Relatedly, in his first explicit comment on the ongoing protests, the king praised a royalist demonstrator in public for being “very brave” during a meet-and-greet session last week (BBC, 25 October 2020). Anti-government protesters consider this to be the king’s expression of opposition towards them and a significant moment in the current protest movement (Reuters, 24 October 2020). The palace has refrained from making any public comments about the ongoing protests since they broke out in July of this year.
In Indonesia, the number of demonstrations against the omnibus law on job creation continued to decrease last week. Demonstration events dropped by more than half compared to the week prior and largely remained peaceful. Last week’s protests coincided with the first anniversary of President Joko “Jokowi” Widodo’s second and final term in office. The controversial law, which has sparked huge waves of protests across the country in the past month, was introduced by the president during his inauguration speech a year ago on 20 October 2019. Alongside persistent calls to revoke the law, protesters also demanded that the president resign (Jakarta Post, 20 October 2020). While Jokowi has hailed this legislation as a key measure that would be able to redress the country’s economic problems, opponents of the law – comprising largely of student, labor, and environmental groups – consider it to be detrimental to workers rights and the environment. The decrease in demonstrations last week comes after a sustained crackdown by authorities on demonstrators. Thousands of demonstrators have been arrested since the law was passed on 8 October (The Straits Times, 10 October 2020), and police have also clashed repeatedly with demonstrators (Jakarta Post, 10 October 2020).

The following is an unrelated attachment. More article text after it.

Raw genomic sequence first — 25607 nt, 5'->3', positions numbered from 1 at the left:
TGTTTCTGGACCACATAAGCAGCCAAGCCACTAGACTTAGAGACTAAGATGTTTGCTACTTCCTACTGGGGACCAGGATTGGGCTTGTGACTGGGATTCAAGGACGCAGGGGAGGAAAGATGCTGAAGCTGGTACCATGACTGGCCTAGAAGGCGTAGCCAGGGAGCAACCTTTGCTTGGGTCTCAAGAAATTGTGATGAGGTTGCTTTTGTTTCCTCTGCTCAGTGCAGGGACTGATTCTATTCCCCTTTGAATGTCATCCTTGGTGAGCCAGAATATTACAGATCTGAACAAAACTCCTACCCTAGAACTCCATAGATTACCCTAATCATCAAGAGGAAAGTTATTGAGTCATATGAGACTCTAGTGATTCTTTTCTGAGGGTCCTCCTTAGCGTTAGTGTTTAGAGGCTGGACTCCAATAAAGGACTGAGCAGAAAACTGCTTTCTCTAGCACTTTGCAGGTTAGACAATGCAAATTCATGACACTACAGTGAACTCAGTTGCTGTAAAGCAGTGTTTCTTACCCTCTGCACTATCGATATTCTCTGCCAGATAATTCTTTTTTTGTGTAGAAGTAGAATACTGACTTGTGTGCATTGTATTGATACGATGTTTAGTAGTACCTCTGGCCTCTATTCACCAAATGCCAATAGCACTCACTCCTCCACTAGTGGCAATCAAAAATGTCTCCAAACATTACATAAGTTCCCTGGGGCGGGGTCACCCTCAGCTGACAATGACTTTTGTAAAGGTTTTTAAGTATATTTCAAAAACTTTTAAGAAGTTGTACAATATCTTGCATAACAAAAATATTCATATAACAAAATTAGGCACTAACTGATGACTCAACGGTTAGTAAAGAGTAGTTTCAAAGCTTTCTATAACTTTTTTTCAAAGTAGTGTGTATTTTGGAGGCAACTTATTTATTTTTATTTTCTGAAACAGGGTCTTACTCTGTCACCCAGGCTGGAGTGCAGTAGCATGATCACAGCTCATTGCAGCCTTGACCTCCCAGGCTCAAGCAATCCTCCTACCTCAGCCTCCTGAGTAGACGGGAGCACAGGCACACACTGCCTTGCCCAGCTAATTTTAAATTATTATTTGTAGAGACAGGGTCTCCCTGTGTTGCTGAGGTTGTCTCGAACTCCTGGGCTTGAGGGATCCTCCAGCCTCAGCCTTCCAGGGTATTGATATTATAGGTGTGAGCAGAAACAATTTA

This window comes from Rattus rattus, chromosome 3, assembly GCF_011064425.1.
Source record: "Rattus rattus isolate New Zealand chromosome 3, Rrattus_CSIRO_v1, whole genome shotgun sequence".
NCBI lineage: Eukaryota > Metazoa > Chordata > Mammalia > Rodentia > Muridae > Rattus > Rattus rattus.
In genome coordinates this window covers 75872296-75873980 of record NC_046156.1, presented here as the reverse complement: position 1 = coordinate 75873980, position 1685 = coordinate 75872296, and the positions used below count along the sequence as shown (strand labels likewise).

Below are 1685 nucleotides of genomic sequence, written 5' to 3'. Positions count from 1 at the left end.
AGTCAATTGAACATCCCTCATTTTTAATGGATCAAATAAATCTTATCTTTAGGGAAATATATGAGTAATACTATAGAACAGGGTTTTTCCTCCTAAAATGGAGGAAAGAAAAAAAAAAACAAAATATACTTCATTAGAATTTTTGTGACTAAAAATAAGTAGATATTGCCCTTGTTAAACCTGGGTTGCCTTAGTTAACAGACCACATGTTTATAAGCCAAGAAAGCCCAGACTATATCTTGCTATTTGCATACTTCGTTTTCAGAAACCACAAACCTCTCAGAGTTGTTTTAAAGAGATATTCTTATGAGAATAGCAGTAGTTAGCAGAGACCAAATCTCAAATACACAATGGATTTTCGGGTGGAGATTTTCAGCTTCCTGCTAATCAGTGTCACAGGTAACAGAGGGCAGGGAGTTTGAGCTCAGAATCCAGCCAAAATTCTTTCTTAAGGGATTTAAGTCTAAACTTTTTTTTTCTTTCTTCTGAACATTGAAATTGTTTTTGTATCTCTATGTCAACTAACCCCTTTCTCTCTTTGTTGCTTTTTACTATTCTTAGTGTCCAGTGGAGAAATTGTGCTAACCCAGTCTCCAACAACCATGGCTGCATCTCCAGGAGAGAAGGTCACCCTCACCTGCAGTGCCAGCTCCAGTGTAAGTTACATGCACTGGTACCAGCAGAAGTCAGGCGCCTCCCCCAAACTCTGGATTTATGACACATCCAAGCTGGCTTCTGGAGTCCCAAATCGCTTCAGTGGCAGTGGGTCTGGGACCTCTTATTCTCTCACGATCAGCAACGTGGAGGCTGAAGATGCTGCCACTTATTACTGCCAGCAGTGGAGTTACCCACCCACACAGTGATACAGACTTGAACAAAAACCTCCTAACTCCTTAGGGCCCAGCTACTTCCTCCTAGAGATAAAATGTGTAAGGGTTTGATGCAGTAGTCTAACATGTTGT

Finally, in Myanmar, there was a decrease in clashes between state forces and EAOs in Shan state. No clashes between the military and the Restoration Council of Shan State/Shan State Army-South (RCSS/SSA-S) were reported in Shan state last week. Both sides had been engaged in intense fighting throughout the first half of the month, but last week, the RCSS/SSA-S announced their desire to negotiate with the military to put an end to the fighting. The RCSS/SSA-S also instructed their fighters to refrain from clashing with military troops in order to allow the upcoming general elections to take place smoothly (Myanmar Times, 21 October 2020). Earlier, Myanmar’s election council cancelled polling in several townships in Shan state due to security concerns (Xinhua, 17 October 2020).
Meanwhile, the military and the United League of Arakan/Arakan Army (ULA/AA) continued to clash in Rakhine state last week. The ongoing unrest in the region prompted a student-led demonstration in Sittwe township. Dozens of students demonstrated against the state government and demanded that the army leave Rakhine state. Authorities have since arrested four student protesters on sedition charges (Irrawaddy, 21 October 2020). Recently, two other students, arrested on similar charges, were sentenced to jail for one year for voicing criticism of the military’s presence in Rakhine state (Myanmar Times, 12 October 2020).